English language schools are on life support as student numbers remain a fraction of what they once were, but thanks to Government measures like the wage supplement and the MTA upskilling scheme, they are weathering the crisis and remain hopeful of a strong recovery, says the CEO of the federation representing the industry.
James Perry, who leads the Federation of English Language Teaching Organisations (FELTOM), says that the situation remains dire as restrictions on travel mean that most schools have seen their students decrease significantly.
“Schools are having a couple of students – literally a couple,” he says. “Obviously, this is not sustainable, and schools cannot hope to cover any of their expenses with things as they stand.”
The Federation is hoping that the vaccine rollout, which Mr Perry commends, will result in a return to “some semblance of normality”, and with it the return of students to our shores.
He says that demand remains strong, and constant communication with agents in source markets has been crucial to ensure that the networks that made the industry a successful one remain in place.
However, few students are willing to book their spots due to uncertainty over what the situation will be like in the coming months.
“The wish to travel is there,” says Mr Perry, “but no one is committing until they get more information.”
The few students who do come do so for the long term, with many having to stay quarantined for two weeks in a safe country before continuing their journey to Malta.
“Unless you’re coming for a number of weeks or months, it would not make sense to spend another two weeks just to be cleared to come into the country,” he explains.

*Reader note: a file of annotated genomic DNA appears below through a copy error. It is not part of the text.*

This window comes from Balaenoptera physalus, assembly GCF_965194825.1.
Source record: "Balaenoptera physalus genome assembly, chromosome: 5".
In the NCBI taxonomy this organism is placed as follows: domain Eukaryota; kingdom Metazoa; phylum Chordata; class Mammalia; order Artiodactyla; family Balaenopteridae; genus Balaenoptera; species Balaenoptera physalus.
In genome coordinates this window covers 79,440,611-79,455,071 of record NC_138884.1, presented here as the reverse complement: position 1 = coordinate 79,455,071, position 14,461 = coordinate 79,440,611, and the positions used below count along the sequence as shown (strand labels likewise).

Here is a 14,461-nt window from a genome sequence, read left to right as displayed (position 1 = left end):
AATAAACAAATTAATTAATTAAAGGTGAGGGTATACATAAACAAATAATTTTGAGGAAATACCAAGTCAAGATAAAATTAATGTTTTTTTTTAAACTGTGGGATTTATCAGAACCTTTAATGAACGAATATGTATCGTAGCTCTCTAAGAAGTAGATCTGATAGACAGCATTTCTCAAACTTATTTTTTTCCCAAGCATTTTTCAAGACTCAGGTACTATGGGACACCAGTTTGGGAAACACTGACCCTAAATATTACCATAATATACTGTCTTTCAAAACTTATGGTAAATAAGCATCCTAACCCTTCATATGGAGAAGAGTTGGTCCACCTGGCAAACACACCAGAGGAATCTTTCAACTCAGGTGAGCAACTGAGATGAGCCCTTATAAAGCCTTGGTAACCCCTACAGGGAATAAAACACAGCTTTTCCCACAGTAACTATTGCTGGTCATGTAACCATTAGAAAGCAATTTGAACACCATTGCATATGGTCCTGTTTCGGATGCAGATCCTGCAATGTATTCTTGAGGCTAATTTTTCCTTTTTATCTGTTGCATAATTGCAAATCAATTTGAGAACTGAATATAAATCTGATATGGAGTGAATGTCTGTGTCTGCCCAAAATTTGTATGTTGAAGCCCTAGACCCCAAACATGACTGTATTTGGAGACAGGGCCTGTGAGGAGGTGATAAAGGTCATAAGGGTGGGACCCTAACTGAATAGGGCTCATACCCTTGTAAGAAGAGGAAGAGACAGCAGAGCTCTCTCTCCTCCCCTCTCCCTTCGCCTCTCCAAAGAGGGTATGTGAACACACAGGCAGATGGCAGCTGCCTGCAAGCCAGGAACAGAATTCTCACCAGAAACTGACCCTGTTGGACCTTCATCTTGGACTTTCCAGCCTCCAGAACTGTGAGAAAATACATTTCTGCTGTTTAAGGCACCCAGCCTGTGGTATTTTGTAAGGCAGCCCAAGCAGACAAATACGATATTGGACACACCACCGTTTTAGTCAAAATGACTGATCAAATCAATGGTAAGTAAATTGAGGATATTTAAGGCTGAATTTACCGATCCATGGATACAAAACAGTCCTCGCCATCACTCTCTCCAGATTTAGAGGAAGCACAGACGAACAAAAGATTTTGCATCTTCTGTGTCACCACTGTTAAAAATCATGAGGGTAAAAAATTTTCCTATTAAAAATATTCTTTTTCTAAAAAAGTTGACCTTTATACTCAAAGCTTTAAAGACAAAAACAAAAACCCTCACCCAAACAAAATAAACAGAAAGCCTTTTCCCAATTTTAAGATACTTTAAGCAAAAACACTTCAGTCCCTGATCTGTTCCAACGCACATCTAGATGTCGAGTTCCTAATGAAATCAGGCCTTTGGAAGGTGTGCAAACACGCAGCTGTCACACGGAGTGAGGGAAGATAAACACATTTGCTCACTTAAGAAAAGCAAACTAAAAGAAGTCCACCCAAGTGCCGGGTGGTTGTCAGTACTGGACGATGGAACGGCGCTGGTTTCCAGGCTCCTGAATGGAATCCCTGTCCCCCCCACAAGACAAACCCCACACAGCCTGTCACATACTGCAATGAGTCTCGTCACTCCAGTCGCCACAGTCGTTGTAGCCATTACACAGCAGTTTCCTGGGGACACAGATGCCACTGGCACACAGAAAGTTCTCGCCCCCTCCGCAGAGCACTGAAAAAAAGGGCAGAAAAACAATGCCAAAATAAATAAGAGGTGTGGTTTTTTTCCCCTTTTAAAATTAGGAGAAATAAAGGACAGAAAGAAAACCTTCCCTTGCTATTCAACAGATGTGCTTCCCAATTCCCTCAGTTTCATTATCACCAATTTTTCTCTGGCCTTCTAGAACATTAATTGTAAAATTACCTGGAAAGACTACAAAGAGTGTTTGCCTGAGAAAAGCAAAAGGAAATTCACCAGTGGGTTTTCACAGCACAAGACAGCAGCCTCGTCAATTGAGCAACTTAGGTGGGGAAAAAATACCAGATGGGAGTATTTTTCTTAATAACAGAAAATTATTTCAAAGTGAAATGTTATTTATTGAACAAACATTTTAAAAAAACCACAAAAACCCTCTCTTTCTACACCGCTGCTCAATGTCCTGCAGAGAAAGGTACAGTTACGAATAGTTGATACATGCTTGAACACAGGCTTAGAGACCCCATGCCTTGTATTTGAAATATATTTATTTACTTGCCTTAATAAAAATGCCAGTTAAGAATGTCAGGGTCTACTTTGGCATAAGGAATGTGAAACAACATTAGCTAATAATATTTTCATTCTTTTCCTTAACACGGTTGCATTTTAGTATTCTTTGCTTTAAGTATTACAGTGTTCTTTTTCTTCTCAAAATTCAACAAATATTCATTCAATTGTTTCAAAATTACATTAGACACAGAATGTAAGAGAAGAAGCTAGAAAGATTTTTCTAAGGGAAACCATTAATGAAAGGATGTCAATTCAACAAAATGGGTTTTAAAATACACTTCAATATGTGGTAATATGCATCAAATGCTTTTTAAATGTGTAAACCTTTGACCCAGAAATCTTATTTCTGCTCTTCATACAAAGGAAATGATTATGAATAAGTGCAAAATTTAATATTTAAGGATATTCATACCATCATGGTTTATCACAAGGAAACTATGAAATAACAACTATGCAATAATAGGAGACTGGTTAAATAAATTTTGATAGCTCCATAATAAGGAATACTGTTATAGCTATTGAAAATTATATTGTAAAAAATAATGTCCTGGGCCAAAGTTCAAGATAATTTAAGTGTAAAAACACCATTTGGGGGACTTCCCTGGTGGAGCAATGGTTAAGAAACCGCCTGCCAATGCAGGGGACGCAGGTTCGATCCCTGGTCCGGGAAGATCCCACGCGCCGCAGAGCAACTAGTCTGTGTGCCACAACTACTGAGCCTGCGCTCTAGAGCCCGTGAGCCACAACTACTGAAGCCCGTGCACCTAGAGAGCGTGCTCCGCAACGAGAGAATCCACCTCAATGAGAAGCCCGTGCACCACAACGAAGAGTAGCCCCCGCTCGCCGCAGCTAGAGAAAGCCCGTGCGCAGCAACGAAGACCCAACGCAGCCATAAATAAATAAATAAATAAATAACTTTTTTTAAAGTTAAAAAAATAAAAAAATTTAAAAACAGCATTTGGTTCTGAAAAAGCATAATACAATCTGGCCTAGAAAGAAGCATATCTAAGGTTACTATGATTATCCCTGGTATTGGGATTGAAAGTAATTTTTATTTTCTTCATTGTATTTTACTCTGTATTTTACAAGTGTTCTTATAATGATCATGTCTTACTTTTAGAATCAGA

As they wait for a lifting on travel restrictions, English language schools have been trying to attract locals or local businesses to encourage upskilling processes.
“The MTA scheme for upskilling workers in the tourism industry saw a lot of schools get involved in providing training to increase the general level of English in the sector.”
Mr Perry says the Federation is now trying to mimic the scheme together with the Malta Chamber of Commerce, utilising upskilling funds available from JobsPlus. He adds that the proposal was submitted during a recent meeting and talks are currently ongoing, with the Federation hoping that local businesses take up their offer.
Mr Perry also points out that this was not the only way English schools have been adapting. Some are taking a different path by obtaining accreditation from the recently set up Malta Further and Higher Education Authority (MFHEA) to provide education for locals.
These attempts, along with measures like the wage supplement, have saved the industry from collapse, but hard figures on the impact of the crisis on employment in the sector are difficult to collate due to the industry’s seasonality.
For most schools, Mr Perry says, the situation was one where the usual influx of teachers for the summer was not needed, with the Government measures and schools’enterprising spirit preventing a mass exodus of jobs.
He points out that the industry has typically had the opposite problem, where demand for teachers outstripped supply – a situation, he adds, analogous to that seen in general education. He is therefore confident that employment in the sector will enjoy a strong recovery as soon as student numbers start increasing.
“We are all looking forward to seeing the industry get back on its feet and having teachers re-join so we can together keep providing the excellent service that has put Malta strongly on the map for English learners,” he concluded.
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